CHARLESTON, S.C. (AP) — The youngest son of a black motorist who was shot to death by a white former police officer asked a judge Wednesday to hand down the stiffest sentence possible: life in prison.
Clutching a framed photograph of his father, Miles Scott said he has had trouble sleeping since his father, Walter Scott, was shot in the back while running from then-officer Michael Slager after a traffic stop in 2015. He said he misses watching football games with his dad and is upset he would never see him play the game himself.
“I miss my father every day,” Miles Scott said through tears. “I would like you to sentence the defendant to the strongest sentence the laws allows because he murdered my one and only father.”
Miles Scott was allowed to make a victim impact statement before the end of defense witness testimony so he could return to his high school classes.
Slager pleaded guilty in May to violating Walter Scott’s civil rights. Federal officials have recommended 10 to nearly 13 years in prison. His attorneys argue the 36-year-old Slager should face far less time.
U.S. District Judge David Norton could hand down the sentence as soon as Wednesday afternoon.
Slager faced murder charges in state court, but a jury in that case deadlocked last year, and the charges were dropped as part of his federal plea deal.
At the sentencing hearing, which began Monday, prosecutors and defense attorneys have put up more than half a dozen witnesses, several of whom have analyzed video and audio recordings of the shooting death.
On Wednesday, prosecutors cross-examined Dr. Charles Morgan, a forensic psychiatrist who examined Slager in May 2016 and diagnosed him with normal psychological function. Morgan said he felt that Slager had an above-average tolerance for stress and didn’t diagnose him with any disorder related to memory loss.
During his examination, Slager told the doctor he remembered having a “scuffle” with Scott but otherwise didn’t recall specific details from any fight the men had. Slager testified during his state trial that he shot Scott in self-defense because he felt threatened when the man grabbed his stun gun.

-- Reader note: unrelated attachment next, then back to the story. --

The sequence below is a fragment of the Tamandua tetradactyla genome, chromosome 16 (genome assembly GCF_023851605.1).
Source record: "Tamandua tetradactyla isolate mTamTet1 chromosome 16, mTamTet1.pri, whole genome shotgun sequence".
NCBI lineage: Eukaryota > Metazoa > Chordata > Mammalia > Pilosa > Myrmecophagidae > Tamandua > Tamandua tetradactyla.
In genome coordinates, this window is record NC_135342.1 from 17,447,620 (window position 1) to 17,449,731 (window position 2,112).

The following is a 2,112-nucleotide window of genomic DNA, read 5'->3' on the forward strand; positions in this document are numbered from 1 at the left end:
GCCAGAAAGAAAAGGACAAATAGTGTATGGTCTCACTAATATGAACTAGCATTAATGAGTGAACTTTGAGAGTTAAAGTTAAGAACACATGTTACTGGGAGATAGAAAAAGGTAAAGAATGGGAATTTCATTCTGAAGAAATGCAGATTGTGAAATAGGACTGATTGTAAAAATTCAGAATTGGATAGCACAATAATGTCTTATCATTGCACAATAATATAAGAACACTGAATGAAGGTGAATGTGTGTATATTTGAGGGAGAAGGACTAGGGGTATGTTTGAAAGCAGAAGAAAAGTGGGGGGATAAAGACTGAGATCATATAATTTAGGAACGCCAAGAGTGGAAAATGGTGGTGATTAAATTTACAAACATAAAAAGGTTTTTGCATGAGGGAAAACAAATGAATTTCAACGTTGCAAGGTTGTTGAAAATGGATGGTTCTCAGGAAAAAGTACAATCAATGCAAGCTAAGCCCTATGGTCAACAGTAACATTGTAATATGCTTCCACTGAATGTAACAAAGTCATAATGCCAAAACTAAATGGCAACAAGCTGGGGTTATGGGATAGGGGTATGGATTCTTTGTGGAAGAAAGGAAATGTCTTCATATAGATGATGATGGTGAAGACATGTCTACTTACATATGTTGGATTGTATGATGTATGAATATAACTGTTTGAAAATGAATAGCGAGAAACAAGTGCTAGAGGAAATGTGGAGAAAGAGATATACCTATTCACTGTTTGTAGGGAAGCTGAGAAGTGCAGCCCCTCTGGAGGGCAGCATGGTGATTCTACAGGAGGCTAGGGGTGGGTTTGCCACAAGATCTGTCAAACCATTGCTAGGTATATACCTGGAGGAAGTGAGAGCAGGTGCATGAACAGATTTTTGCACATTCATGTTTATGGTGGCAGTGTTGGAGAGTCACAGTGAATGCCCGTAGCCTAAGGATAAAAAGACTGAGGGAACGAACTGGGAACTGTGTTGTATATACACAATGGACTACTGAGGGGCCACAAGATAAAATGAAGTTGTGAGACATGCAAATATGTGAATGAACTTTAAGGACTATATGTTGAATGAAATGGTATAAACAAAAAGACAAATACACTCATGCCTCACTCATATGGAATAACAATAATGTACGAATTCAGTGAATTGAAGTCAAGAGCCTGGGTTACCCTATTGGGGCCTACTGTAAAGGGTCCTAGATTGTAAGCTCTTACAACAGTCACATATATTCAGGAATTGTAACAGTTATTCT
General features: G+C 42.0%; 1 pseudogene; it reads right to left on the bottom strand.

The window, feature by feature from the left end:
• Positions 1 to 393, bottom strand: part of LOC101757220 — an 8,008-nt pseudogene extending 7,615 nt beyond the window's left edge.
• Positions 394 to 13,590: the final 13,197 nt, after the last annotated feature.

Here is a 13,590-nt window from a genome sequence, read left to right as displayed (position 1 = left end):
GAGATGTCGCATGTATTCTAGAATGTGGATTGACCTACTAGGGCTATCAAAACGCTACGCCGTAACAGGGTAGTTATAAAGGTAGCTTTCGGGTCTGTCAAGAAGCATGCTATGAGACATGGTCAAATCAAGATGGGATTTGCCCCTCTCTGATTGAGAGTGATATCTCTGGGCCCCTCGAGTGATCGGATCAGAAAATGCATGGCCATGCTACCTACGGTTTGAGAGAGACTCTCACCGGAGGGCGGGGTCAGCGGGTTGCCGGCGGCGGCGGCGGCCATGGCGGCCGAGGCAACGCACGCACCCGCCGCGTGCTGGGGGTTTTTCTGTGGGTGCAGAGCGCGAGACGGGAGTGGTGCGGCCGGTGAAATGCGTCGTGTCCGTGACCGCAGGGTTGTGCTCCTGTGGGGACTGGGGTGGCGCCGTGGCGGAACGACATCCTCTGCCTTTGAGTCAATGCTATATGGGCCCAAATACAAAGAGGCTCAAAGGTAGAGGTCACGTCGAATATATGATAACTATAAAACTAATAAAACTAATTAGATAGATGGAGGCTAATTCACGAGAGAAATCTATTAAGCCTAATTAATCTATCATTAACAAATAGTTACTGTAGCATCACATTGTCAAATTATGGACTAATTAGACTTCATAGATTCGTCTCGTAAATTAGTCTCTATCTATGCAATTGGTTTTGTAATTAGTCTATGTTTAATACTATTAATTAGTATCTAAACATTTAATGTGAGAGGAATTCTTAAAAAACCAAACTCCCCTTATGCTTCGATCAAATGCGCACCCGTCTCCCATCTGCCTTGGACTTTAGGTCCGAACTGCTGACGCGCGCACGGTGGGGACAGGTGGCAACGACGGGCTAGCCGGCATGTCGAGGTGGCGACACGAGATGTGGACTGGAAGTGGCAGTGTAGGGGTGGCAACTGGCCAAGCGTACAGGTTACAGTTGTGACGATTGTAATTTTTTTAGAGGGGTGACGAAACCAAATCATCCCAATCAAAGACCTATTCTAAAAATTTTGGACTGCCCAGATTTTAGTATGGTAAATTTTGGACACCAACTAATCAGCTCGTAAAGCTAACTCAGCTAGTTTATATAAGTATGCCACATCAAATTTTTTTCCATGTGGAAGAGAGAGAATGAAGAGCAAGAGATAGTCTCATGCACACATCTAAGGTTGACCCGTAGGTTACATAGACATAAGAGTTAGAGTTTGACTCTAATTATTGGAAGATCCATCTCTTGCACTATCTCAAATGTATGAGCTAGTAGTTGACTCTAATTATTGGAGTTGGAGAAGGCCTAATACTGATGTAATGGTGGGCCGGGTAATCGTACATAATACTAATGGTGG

Slager had pulled Scott over for a broken brake light, and the 50-year-old Scott ran during the stop. After deploying his stun gun, Slager fired eight bullets at Scott as he ran away, hitting him five times in the back.
Unlike his state trial, these federal proceedings are taking place before a judge, with no jury.
On Tuesday, more differences between the two state and federal cases became clear. The judge allowed expert witnesses to testify about disputed audio and video recordings of the shooting. Grant Fredericks, a forensic video expert, testified that his analysis showed Slager fought with Scott before their fatal encounter and the ex-officer said: “Let go of my Taser before I shoot you.”
The defense team believes that evidence bolsters Slager’s contention that Scott was aggressive and that the officer shot him in self-defense. A microphone on Slager’s uniform also picked up Scott saying, “F–k the police” after Slager asked him to get on the ground, Fredericks testified.
Prosecutors counter that there is no way to definitively tell what is being said on the recordings, and they have used their own experts to show how Slager fired at Scott as he was running away, nowhere near the officer’s stun gun.